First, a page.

Wednesday, April 16, 2008

When Answers Aren't Enough

For some reason, Mia's body always tends to fight illness with sky-high fevers. Last night she crawled into bed with us and midnight and spent the next several hours moaning and crying in pain from her upset stomach. Her fever shot right up to 103. She was throwing up by morning and her whole body aches. She officially has the flu, complete with 103.6 degree fever and all. I can always tell when she's sick: she doesn't talk and she stops moving. She's curled up in bed watching a Hannah Montana DVD with her Strawberry Shortcake pillow, Little Mermaid blanket, and all there Powerpuff Girls. All of the necessary comforts.

When Answers Aren't Enough by Matt Rogers is the author's response to the pain and loss after the Virginia Tech shootings of one year ago today. Rogers is a pastor at a church near the campus, and one of the students killed wash is parishioner. The book starts with Rogers' anger and frustration at the senseless killings and God's apparent neglect in the face of this tragedy. He asks a common question: where is God in suffering? To find the answer he interviews a Hokie survivor, as well as a family who lost six of their children in a tragic accident. He addresses death in a way I've never seen before. When attending the funeral of a friend as well as the VT victim, he can't find the joy within him that Christians are supposed to feel when a believer goes home to Heaven. Instead, he's angry, and with good reason. Death is not natural to this life. When God created the world, death was not a part of it; it was introduced with sin. So it is natural that we feel sad, angry, and hurt when death affects us. We should feel that way, because it means that we aren't meant for this world and are looking forward to the next one. Rogers' insights on this and other issues make the book a must read. It reads almost like a longform Psalm, starting with a crying out to God in pain, seeking answers, and then praising God for His holiness and trusting in his plan. It not only offers wisdom about death and suffering, but a view on how to keep going as well.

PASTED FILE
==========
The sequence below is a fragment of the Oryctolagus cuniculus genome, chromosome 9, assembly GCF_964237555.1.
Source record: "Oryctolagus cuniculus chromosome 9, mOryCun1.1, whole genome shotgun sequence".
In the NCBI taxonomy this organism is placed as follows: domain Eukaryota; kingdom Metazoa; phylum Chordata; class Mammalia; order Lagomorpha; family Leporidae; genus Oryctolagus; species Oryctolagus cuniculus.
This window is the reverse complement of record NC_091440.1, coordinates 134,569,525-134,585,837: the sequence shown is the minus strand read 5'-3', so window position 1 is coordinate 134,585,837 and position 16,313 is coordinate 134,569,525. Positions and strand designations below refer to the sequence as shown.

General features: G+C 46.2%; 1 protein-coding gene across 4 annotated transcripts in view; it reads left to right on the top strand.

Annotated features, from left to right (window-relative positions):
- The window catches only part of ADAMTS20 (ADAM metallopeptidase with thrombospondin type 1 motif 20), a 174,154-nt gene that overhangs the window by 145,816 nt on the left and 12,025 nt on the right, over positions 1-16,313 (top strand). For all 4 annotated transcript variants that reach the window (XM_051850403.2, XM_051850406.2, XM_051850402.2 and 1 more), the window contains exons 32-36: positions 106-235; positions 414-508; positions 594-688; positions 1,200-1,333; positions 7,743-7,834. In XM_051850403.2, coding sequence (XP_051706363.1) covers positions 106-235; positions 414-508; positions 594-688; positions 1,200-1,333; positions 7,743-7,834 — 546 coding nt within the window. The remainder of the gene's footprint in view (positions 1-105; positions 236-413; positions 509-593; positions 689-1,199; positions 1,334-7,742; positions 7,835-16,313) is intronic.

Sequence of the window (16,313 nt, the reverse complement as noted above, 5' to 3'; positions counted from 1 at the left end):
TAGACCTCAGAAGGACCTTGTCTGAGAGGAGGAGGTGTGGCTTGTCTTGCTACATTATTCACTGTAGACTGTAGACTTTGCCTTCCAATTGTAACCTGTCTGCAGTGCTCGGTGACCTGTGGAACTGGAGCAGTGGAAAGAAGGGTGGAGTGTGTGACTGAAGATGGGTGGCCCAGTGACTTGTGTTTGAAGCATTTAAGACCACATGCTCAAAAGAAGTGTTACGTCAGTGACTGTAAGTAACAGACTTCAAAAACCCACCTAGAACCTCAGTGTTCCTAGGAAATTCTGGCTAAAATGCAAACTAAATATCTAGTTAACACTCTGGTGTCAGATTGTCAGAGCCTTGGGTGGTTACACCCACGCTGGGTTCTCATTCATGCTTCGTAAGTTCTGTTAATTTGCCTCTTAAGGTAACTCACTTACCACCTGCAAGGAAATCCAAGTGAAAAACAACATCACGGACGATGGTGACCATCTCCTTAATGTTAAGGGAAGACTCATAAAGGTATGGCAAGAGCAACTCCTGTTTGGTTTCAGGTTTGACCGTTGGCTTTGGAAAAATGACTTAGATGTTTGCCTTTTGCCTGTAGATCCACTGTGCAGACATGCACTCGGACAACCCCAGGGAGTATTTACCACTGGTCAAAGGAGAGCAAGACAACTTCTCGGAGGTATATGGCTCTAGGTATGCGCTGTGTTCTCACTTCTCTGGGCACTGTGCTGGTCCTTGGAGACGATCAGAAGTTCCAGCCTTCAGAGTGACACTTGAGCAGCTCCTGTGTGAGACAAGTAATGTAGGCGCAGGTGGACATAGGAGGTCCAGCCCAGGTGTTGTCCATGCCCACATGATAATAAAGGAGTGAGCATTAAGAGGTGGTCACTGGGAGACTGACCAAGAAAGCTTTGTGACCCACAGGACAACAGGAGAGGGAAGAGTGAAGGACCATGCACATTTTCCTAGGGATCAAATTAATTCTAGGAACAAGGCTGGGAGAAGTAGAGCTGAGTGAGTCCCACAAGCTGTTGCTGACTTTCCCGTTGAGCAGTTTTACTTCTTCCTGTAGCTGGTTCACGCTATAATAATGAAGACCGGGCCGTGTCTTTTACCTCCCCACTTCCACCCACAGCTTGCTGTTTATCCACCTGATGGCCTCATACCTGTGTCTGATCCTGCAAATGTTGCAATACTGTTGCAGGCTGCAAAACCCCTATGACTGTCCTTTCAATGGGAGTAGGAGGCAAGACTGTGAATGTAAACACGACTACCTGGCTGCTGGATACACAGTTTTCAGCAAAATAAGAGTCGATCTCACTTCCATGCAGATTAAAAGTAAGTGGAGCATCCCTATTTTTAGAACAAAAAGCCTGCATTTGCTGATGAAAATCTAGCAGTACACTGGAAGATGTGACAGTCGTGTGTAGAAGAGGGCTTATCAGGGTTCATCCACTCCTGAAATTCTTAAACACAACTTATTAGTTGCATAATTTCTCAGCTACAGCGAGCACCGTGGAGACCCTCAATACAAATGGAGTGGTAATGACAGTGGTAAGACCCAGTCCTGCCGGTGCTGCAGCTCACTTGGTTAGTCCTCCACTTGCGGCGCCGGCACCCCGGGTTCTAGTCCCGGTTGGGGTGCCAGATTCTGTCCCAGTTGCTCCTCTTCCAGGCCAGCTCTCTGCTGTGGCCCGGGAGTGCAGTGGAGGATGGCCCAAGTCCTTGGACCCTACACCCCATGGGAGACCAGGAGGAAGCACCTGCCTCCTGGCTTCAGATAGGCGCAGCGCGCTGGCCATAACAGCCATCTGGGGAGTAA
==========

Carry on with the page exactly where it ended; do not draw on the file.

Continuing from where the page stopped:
Say a prayer today for the members of the Virginia Tech community. Their wounds are still healing.